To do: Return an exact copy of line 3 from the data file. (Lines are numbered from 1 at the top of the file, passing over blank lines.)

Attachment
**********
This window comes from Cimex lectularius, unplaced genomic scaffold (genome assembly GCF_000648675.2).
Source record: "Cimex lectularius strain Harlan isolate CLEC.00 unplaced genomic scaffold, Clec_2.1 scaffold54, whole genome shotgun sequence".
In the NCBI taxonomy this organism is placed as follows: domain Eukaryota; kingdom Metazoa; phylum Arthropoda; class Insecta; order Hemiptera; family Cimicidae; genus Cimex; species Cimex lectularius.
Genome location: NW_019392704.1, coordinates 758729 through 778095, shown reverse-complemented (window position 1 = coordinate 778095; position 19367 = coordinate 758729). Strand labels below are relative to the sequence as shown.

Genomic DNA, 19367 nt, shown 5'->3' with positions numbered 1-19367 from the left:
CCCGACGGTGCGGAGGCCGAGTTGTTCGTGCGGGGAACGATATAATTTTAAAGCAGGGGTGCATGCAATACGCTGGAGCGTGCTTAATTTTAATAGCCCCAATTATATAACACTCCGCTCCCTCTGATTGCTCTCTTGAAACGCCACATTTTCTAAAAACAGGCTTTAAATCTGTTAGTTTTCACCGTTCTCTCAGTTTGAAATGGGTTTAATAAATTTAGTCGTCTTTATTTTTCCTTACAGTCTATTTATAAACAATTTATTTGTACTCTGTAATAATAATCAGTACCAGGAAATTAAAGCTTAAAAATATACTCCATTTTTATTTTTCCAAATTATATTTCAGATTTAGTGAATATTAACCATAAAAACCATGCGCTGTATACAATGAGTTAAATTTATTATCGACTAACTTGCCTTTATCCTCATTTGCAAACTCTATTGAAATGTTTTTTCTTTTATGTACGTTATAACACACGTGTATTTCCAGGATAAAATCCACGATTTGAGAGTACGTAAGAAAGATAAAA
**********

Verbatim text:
In the NCBI taxonomy this organism is placed as follows: domain Eukaryota; kingdom Metazoa; phylum Arthropoda; class Insecta; order Hemiptera; family Cimicidae; genus Cimex; species Cimex lectularius.